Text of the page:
FIG. 5 illustrates the principle of the request for setting up QoS doing the transmission of the content c0 from the stream server 110 to the customer terminal 120 according to the particular embodiment of the invention.

FIG. 5 presents the QoS setup commands received by the higher QosManager 200 of the invention (following the initialization phase described here above with reference to FIG. 4) coming from the QosManager 150-B, and the impact of the actions performed by the higher QosManager 200 following this QoS request. The procedure is similar for QoS setup commands coming from the QosManager 150-C.

According to the UPnP QoS standard, the control point 160 decides on a type of multimedia traffic to be communicated between a source device and a sink device. In the present example, the customer terminal 120 and the stream server 110 are situated in two distinct subnets 100-A and 100-C and the control point 160 is situated in a third subnet 100-B.

However, any other distribution of the source device, sink device and control point in several subnets of the local area network 100 can be envisaged within the framework of the invention.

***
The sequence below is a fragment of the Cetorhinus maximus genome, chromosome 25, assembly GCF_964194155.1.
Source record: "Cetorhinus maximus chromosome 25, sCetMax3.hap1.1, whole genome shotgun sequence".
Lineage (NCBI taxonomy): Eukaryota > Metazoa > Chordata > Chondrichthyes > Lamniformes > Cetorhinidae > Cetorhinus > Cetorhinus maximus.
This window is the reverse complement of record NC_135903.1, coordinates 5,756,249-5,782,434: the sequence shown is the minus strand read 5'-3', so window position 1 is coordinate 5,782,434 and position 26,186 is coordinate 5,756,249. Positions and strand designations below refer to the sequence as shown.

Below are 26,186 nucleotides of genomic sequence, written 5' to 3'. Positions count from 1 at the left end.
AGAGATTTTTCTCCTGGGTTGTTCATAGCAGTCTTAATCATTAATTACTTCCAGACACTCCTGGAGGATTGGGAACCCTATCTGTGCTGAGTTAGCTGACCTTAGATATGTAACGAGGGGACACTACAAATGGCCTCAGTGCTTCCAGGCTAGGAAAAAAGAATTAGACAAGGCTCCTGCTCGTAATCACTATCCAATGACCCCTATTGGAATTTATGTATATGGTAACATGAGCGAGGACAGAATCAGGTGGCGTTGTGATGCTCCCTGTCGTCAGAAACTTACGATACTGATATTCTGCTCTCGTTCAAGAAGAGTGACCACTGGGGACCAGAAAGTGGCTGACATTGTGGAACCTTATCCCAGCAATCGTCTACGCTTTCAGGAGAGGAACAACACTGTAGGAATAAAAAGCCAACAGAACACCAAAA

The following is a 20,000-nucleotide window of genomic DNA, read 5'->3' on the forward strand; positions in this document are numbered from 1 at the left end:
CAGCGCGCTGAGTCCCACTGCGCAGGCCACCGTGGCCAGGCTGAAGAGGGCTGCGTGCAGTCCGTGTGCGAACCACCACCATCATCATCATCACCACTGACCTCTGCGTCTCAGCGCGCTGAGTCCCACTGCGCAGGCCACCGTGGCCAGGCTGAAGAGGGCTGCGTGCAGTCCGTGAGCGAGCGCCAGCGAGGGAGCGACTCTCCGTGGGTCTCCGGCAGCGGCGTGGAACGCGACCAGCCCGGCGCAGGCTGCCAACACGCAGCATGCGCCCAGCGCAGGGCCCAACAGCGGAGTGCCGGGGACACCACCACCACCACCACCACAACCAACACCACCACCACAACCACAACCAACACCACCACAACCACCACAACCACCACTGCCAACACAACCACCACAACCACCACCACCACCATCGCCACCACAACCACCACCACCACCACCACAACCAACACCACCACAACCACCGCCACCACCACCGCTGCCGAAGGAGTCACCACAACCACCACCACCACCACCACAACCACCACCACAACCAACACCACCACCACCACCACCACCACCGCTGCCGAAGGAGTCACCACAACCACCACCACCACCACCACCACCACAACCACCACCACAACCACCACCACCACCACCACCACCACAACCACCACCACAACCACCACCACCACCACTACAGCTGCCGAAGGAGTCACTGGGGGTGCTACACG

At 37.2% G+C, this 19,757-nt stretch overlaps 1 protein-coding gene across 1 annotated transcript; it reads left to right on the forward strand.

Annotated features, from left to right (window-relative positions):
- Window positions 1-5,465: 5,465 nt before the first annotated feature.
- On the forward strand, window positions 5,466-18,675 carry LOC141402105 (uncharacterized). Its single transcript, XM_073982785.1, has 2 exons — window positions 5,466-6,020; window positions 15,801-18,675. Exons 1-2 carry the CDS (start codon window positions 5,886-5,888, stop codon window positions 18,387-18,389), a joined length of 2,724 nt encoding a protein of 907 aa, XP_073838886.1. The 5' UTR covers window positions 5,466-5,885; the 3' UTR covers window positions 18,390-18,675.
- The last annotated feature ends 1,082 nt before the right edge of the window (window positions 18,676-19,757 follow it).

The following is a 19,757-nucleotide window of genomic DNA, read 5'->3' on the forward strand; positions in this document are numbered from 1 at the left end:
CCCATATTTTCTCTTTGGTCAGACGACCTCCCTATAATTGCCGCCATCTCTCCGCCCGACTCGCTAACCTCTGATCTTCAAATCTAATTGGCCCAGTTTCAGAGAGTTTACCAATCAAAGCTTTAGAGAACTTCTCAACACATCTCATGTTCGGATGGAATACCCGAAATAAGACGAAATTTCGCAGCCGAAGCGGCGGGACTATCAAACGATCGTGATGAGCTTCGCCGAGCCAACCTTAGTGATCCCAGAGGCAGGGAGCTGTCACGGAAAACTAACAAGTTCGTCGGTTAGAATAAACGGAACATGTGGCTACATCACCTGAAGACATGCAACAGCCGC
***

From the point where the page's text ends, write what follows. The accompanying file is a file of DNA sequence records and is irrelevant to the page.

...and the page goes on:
At an initial stage, the control point 160 (step 1) asks the QosManager 150-B (which is situated in the same subnet as the control point), in a standardized message “RequestTrafficQoS”, to set up a QoS policy for the transmission of the specified multimedia content c0. The standardized message “RequestTrafficQos” contains information on the characteristics of the stream c0 as well as the destination (customer terminal 120) and the source (stream server 110). The UPnP QoS standard described the XML structure called a “TrafficDescriptor” characterizing the content c0.

The “TrafficDescriptor” structure described by the UPnP QoS standard comprises two optional fields: “QosBoundarySourceAddress” and “QosBoundaryDestinationAddress”.